Preparations for the Camp Meeting at Wright, Michigan

18 August 1868

When plans for an annual camp meeting were considered seriously in mid-July, 1868, the first thought was that there was not enough time to arrange for such a meeting that year. But then the leaders felt it could be done if they worked quickly. On the back page of the August 11 Review, under the heading "General Camp Meeting," readers were informed:

It is now decided to hold a general camp meeting in the town of Wright, Ottawa County, Michigan, August 26-31.

Other notices and instructions followed quickly. Because of the closeness of time, the meeting was deferred a week, to open Tuesday, September 1, and run to Monday, September 7. On the editorial page in the Review of August 18, the General Conference Committee informed prospective attendees:

This meeting has not been appointed for the purpose of spending a few days in recreation and vanity. Nor has it been appointed as a novelty, for the purpose of calling out the idle and the curious who might not otherwise be reached. Nor do we by this means merely seek to gather a large concourse of people that we may thereby make a display of our strength. We have a very different object in view.

We desire to call out as many of our brethren, both preachers and people, as we can, and also as many of our unconverted fellowmen as we may be able to interest in this meeting, that we may do them good.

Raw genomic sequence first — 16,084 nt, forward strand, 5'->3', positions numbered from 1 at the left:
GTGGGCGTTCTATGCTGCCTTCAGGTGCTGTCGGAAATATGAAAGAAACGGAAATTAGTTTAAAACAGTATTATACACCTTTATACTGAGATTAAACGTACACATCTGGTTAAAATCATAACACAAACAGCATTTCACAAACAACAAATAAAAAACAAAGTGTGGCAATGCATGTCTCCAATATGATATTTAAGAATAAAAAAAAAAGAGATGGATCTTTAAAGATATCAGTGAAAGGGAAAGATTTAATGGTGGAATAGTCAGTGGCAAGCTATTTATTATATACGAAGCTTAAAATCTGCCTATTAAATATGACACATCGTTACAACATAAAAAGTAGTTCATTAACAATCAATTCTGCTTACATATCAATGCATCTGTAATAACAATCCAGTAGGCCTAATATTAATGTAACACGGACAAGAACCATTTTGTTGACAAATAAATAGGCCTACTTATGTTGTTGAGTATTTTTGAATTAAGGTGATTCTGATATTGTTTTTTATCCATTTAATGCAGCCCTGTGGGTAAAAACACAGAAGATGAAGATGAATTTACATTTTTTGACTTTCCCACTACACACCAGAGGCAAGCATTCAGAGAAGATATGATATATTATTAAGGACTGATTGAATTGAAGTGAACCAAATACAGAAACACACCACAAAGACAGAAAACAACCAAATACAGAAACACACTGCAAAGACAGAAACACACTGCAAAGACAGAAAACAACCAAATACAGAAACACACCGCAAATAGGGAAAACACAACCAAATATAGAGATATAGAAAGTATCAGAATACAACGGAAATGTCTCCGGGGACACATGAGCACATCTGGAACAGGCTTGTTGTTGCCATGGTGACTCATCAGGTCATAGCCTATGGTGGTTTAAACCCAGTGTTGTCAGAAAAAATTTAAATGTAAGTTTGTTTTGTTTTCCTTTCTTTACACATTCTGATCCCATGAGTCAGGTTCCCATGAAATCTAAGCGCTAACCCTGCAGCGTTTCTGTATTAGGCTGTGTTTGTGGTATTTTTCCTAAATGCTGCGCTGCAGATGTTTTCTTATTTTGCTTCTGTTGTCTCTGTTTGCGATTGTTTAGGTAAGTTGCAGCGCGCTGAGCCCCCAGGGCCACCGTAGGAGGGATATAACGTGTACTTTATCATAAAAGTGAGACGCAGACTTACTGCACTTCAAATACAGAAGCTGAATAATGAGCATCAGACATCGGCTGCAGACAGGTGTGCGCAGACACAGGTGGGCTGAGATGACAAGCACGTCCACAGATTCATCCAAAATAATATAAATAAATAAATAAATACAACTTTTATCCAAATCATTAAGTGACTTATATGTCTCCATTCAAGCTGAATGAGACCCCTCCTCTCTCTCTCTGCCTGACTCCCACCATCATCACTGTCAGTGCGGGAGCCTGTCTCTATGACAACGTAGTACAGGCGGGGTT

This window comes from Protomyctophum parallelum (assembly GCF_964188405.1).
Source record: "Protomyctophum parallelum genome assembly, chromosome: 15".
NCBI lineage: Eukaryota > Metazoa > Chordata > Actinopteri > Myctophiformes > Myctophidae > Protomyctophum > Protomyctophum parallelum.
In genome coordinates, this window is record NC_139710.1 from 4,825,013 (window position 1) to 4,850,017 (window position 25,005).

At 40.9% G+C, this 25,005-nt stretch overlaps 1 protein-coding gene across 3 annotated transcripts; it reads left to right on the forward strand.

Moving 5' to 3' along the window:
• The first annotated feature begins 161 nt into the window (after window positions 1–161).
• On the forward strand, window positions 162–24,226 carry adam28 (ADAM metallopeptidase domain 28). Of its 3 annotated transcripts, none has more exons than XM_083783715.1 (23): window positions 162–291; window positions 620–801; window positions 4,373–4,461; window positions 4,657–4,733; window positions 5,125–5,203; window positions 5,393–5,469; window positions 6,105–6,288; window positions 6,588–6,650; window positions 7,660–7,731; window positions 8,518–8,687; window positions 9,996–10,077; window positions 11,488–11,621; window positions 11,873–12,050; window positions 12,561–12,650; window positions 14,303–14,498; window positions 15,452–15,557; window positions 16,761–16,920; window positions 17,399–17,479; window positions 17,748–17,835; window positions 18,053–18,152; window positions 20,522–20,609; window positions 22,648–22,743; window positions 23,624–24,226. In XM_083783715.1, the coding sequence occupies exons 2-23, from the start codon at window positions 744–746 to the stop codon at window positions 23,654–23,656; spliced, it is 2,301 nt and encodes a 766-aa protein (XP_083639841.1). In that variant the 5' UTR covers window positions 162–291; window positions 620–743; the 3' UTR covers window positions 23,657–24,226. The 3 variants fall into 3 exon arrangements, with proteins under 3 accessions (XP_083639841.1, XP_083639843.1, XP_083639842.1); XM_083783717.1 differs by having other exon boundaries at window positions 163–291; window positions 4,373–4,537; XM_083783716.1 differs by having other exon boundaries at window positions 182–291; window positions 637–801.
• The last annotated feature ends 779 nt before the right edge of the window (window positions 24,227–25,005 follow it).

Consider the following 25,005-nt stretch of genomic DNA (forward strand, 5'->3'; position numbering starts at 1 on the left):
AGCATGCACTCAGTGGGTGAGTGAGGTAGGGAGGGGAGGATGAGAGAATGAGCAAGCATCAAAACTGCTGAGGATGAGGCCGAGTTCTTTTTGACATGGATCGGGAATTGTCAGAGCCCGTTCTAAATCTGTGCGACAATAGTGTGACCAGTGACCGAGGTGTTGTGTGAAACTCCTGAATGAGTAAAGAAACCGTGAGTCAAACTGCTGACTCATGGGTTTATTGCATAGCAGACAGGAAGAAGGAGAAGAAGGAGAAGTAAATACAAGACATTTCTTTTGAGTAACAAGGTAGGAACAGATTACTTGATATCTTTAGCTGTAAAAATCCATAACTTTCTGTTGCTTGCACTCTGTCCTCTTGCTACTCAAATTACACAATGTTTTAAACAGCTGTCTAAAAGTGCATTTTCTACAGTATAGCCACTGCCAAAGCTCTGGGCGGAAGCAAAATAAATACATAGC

We want all who shall come to this meeting to come for the purpose of seeking God. We want our brethren to come for the purpose of seeking a new conversion. We want our preachers to set them in this an example worthy of imitation.

We desire also to see many of our fellowmen who have no interest in Christ, or at least no knowledge of the present truth, converted to the Lord, and rejoicing in the light of His truth (ibid., Aug. 18, 1868).

Directions were given on how to reach the campground, on the farm of E. H. Root, with the promise that "a beautiful grove will be prepared with seatsfor three thousand persons." Two 60-foot (18-meter) round tents would be pitched on the grounds, one of them new, and the hope was expressed that there would be many small, family tents. James and Ellen White would have theirs, and the Review of August 18 carried instruction on how to make simple tents at home, to serve families and churches.

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